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Our ambition

The Dutch Coalition for Humanitarian Innovation is comprised of governmental actors, knowledge institutes, academia, businesses, and humanitarian organizations in the Netherlands  who develop and scale innovative solutions to increase the impact and reduce the costs of humanitarian action.

Affected communities and their needs as well as the needs of humanitarian organizations providing emergency action are at the centre of the coalition’s activities. The Dutch Coalition for Humanitarian Innovation follows a win-win-win strategy to pursue and achieve results on three levels; a benefit for affected communities in disasters, benefits for the partners of the Dutch Coalition for Humanitarian Innovation, and benefits for the humanitarian sector.

The Dutch Coalition for Humanitarian Innovation is a dynamic movement that leverages the power of resources, expertise and capabilities in the Netherlands to support humanitarian innovation with a global impact. The Coalition is recognized and acknowledged as the driving force in the Netherlands for effective humanitarian innovation.

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Pitch training on 20-9: a few spots available!

Uncategorized

Pitch training on 20-9: a few spots available!

DCHI will provide a pitch training on Thursday 20 September to help you to pitch your innovative idea in a smart and strong way! This Third Thursday… Read more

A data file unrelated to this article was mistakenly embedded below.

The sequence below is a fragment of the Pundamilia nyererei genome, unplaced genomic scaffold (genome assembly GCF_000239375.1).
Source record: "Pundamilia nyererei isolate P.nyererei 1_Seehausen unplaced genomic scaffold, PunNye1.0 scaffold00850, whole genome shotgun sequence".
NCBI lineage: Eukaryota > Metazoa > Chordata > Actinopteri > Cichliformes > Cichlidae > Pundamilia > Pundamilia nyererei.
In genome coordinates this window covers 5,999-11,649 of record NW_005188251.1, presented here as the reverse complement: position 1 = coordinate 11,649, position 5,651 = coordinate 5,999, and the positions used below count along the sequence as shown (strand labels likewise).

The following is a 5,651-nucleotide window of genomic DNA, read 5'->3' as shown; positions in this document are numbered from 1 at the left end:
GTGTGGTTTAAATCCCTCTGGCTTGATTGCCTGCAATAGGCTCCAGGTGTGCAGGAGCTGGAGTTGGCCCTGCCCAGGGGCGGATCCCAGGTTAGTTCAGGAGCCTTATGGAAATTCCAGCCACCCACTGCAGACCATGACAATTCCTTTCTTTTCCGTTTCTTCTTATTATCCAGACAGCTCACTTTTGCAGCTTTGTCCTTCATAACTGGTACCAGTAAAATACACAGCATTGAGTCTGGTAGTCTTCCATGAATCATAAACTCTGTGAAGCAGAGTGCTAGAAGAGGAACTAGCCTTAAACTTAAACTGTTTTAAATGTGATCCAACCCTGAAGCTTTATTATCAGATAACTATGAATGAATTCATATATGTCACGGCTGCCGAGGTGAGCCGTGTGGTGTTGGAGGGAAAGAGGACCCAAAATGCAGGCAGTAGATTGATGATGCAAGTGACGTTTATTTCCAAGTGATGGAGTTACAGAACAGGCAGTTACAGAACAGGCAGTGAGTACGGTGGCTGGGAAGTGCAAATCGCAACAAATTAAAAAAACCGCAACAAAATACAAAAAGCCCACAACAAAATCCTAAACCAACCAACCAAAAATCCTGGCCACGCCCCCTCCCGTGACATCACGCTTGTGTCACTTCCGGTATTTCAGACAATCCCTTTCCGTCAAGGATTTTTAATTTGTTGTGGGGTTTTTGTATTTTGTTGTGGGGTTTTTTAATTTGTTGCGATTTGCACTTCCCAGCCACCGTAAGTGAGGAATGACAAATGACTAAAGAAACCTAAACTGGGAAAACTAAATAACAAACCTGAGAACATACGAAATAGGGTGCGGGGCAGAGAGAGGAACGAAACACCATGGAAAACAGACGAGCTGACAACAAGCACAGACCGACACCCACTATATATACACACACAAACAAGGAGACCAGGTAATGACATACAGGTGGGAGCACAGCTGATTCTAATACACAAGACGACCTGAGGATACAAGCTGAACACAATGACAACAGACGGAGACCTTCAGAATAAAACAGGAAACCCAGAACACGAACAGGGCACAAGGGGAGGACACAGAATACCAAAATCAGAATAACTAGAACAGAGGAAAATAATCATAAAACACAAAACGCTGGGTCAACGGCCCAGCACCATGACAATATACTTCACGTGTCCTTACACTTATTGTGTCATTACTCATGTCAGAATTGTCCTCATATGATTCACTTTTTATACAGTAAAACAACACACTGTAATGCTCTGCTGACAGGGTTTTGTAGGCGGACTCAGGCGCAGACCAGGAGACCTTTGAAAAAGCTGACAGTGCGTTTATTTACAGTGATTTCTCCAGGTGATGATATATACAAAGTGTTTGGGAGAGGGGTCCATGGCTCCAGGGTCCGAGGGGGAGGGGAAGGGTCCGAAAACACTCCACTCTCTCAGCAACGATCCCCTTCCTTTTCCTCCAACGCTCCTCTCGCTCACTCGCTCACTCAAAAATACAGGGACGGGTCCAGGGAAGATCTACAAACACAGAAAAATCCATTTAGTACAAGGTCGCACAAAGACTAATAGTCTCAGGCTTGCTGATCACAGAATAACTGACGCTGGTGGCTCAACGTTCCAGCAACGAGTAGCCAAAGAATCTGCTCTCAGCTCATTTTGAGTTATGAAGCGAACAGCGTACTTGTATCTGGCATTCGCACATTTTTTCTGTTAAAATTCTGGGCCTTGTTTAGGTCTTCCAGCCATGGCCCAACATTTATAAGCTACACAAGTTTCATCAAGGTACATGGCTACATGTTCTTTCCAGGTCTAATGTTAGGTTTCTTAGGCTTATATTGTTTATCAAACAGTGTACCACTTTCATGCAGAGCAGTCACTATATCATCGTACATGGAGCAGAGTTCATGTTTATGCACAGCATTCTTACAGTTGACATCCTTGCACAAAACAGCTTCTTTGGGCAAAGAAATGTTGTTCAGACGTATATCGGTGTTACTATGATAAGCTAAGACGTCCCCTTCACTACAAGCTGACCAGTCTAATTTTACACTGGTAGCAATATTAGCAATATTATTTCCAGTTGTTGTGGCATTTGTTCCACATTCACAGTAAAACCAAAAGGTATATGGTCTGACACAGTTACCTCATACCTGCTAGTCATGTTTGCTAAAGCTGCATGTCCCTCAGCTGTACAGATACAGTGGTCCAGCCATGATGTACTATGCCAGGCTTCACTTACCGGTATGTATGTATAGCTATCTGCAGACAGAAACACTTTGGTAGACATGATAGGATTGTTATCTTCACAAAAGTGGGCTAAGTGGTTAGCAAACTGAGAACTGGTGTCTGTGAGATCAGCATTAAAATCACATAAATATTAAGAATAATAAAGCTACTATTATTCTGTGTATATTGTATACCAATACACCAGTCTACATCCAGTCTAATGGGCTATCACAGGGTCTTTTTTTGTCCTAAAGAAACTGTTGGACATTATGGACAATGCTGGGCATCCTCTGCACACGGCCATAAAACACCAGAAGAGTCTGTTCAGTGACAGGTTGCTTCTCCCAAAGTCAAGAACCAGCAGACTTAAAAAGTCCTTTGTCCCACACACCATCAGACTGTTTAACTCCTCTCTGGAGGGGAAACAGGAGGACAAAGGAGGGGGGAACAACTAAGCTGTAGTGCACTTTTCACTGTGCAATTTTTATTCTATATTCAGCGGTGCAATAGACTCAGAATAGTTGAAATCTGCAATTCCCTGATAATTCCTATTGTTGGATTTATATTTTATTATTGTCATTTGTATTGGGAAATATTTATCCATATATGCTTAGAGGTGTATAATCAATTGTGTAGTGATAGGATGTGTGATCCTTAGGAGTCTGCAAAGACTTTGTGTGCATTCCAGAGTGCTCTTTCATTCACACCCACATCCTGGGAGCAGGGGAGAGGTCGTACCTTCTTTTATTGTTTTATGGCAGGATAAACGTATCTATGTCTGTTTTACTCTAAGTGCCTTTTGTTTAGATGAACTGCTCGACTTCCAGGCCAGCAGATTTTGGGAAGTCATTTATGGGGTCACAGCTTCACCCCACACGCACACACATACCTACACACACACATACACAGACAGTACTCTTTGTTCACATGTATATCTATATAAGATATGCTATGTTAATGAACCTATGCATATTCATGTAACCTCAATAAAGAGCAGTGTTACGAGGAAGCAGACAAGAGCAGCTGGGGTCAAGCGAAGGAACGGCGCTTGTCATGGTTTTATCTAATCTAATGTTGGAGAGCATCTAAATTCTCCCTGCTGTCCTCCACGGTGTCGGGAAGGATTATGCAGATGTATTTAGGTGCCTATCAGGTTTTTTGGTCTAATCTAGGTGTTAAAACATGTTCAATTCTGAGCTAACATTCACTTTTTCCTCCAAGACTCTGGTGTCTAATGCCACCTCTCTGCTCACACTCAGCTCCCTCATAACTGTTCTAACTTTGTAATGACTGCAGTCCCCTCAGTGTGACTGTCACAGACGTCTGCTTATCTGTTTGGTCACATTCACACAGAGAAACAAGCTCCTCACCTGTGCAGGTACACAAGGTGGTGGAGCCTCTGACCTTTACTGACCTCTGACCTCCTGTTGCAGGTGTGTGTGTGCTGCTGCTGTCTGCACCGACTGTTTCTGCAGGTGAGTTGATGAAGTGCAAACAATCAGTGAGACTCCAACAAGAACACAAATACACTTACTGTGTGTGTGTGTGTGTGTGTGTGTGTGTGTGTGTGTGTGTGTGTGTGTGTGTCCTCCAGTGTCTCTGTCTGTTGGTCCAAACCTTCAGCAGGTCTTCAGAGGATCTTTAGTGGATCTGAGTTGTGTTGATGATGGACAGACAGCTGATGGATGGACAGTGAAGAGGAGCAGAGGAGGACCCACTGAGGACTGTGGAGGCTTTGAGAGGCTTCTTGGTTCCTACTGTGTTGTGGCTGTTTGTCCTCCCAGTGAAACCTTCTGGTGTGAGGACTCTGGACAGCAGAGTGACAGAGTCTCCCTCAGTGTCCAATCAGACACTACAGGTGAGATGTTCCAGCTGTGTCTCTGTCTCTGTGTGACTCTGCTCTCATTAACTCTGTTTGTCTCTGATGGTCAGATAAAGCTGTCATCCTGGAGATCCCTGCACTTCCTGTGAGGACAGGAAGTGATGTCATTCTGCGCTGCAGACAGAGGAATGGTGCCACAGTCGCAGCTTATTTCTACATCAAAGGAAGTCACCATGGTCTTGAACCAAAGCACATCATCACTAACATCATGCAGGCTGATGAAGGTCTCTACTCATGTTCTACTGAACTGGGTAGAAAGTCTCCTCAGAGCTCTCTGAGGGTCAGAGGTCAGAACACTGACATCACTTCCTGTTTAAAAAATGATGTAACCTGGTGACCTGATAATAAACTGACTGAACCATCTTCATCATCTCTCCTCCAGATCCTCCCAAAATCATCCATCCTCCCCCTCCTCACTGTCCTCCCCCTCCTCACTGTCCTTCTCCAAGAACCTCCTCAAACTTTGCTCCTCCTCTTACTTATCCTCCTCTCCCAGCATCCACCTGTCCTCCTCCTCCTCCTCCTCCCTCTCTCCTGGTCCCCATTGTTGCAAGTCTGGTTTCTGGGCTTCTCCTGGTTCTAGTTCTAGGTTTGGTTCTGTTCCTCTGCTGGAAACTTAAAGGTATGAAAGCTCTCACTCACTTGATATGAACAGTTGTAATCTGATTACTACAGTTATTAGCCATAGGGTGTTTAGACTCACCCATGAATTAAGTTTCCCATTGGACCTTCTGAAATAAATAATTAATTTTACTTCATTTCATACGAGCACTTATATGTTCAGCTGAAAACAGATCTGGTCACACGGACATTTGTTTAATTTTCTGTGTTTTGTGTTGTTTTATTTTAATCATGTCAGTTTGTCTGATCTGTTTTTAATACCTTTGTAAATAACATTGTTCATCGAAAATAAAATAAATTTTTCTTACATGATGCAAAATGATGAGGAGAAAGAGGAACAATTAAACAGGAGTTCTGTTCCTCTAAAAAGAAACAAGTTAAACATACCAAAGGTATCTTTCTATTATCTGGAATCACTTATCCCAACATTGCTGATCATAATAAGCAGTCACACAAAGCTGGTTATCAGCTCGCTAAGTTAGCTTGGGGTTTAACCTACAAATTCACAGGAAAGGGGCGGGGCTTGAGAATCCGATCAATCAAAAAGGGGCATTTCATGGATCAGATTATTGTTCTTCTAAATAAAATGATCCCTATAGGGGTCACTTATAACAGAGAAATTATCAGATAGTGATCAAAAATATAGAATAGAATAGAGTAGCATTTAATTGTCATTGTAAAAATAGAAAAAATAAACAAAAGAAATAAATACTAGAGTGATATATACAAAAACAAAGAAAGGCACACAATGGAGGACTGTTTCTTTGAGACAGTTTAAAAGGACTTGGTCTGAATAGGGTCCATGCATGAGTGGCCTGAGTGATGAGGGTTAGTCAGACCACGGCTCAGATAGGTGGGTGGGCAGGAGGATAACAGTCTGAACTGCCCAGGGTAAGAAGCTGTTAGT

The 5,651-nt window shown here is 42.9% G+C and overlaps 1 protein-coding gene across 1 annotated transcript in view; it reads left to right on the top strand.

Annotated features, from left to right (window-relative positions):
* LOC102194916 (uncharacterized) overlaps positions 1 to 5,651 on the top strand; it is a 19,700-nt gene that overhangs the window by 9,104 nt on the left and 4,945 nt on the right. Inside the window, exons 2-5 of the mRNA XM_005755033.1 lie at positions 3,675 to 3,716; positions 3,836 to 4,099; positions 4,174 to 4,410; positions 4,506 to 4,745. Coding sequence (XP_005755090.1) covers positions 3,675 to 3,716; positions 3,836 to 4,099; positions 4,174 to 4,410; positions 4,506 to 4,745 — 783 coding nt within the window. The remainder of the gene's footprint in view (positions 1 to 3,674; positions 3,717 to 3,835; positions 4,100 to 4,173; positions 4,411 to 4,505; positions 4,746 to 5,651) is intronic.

The DCHI Annual Event: join us on 2 October!

Event

The DCHI Annual Event: join us on 2 October!

Want to meet other members of the DCHI community and learn, share and work together on innovation in the humanitarian sector? Join us on 2 October… Read more

DCHI Award for Best Humanitarian Innovation: This is the top 8!

Coalition

DCHI Award for Best Humanitarian Innovation: This is the top 8!

We’re proud to announce the 8 innovation that are in the running for both the public award and the jury award for Best Humanitarian Innovation!… Read more

Our projects

SeventyTwo

SeventyTwo

UNICEF international, UNICEF Netherlands, Humanity X and the Centre for Innovation of the University of Leiden developed a rapid prototype to put information about affected areas into the hands of humanitarian decision makers in a clear, accessible and clustered manner in order to further their decision-making process in the first 72 hours of response.

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Nomads

Nomads

Refugees have a need to make well-informed decisions based on reliable information. However, little up to date information is available, and the information which is there, is often not trusted. Nomads will design a ‘crowd-sourced information platform’ where people and trusted entities (including refugees and institutions that support them) can add, retrieve, and rate personal experiences. Masdar, the first version of Nomads, will be rolled out in Athens.

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